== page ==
In the shoulder seasons of late fall or early spring when mud or snow is making access to the Cascades or the Cascadian foothills an unpleasant proposition, these open hills near Quincy are often sunny and snow free. The area offers soaring vistas over agricultural lands to the east, the scoured remnants of the Ice Age Floods to the north, and the snow-covered Cascades to the west. While the hills of this shrub-steppe are bald, the yellow grasses of autumn and the greens of spring paint the area with subtle beauty.
Activities: Hiking, mountain biking, trail running, family fun.
Nearest Town: Quincy.
Skill Level: 2 (beginner to intermediate). Easy terrain but no signage.
Fitness Level: 2 (intermediate).
Distance: 8.5 miles (roundtrip) or 11.5 miles with longer return.
Elevation gain: 800 vertical feet.
Access (two possibilities). 1) Drive Highway 28 east to the general Crescent Bar area between Wenatchee and Quincy. If you’re headed east toward Quincy, turn left off Highway 28 at milepost 22.3 onto Baird Springs Road. Baird Springs Road turns to gravel after 1.7 miles. At 3.5 miles, go through a tunnel formed by the train. At 8.9 miles, turn right on Overen Road and climb away from the valley on a much steeper road. Follow Overen Road uphill 1.1 miles and park on the right side where a jeep road leaves from a small, primitive pullout that can handle 2 or 3 cars. You can also go another third of a mile to the highpoint of the road (the pass) and park there.
2) From the light in downtown Quincy, go due north on Central Ave N. After a mile and half the road jogs and becomes Q NW. Almost 4 miles from downtown Quincy, veer left on Overen Road and follow this 0.7 miles to the pass.
- From the pullout below the pass: Head uphill on a jeep road in an easterly direction 0.4 miles to the top of a 2,183-foot knoll. Continue heading east and, after 0.2 miles, intersect Overen Road again at a pass.
- From the pass: Start on the north side of Overen Road and follow a jeep road in a northeasterly direction. As you go, you’ll see Monument Hill out in the distance with a number of large antennas marking its top.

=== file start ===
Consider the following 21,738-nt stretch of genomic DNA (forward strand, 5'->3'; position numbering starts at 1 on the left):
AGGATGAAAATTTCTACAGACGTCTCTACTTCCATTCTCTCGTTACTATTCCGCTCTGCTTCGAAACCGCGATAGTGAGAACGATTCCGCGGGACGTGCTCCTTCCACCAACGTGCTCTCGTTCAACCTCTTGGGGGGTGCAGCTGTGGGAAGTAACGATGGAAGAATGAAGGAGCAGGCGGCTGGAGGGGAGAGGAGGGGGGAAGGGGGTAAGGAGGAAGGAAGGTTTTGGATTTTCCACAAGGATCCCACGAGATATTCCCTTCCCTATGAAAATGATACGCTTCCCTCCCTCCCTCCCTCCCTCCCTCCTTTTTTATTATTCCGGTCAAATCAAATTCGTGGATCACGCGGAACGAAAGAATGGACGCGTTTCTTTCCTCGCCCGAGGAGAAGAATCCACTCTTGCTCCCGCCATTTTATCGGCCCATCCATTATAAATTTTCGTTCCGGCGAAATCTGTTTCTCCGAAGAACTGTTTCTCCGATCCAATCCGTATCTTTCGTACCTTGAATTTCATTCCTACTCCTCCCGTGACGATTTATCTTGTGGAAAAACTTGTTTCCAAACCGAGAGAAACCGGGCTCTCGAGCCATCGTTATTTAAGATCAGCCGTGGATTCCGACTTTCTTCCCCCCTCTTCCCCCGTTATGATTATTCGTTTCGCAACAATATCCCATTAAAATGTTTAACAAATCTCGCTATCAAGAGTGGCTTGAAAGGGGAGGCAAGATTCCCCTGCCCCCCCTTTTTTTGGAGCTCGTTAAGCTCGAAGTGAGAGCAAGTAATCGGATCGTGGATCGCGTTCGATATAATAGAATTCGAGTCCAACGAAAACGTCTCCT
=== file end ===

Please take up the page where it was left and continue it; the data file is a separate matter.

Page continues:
- Go past knoll 2,622 feet and down the other side. This is open rolling terrain and it feels surprising lonely up here. It’s pretty in the stark way of the desert. About 3.5 miles from the car (elevation 2,530 feet), reach an intersection.
- Go straight at the intersection and in roughly a quarter mile reach a very good, large gravel road . Turn left on this gravel road and follow it uphill for a mile where you’ll reach a junction where you can enter a Nature Conservancy Preserve on the right, or turn left to reach the top of Monument Hill. Turn left and go another 0.2 miles to views at the top.
- Retrace your route for the most direct return trip. Or to add 2 miles to the outing, by descending 0.2 miles from the top and entering the Nature Conservancy Preserve (note: only foot travel is allowed here). Walk jeep roads downhill on this preserve first in a southeasterly direction and then almost due south. After a mile, the road peters out and you’ll need to retrace your route. This walk gives good views of the fields and orchards surrounding Quincy, presents nice wildflower displays (lithosol soils) in the spring, and gives you a local destination to view Washington cacti.
Recommended Seasons: late fall, winter, early spring.
Uses Allowed: Hiking, trail running and mountain biking.
Prohibited: No motorized vehicles allowed on any of the Nature Conservancy’s property. No hunting without permission.
Land Owners: Combination of state (DNR) and Nature Conservancy.
Fees / Permits: None needed.
Maps: See map below for more information.
Issues: These lands owned by the Nature Conservancy are managed first and foremost to preserve the plant diversity of the shrub-steppe. Stay on roads and trails and treat the area respectfully.
Leave It Better Than You found It: This should be every outdoor user’s goal. Pick up trash others have left behind, pull noxious weeds along your route, disperse fire rings found at campsites (they encourage more fires), throw logs and branches over spur trails and spurs between switchbacks (make it harder to do the wrong thing than the right thing).
IMPORTANT DISCLAIMER: Treat this information as recommendations, not gospel. Things change and those contributing these reports are volunteers–they may make mistakes, fail to give complete information, or may not know all the issues affecting a route. Forget about finger pointing: If things go wrong, you are completely responsible for yourself and your actions. If you can’t live with that, you are prohibited from using our information.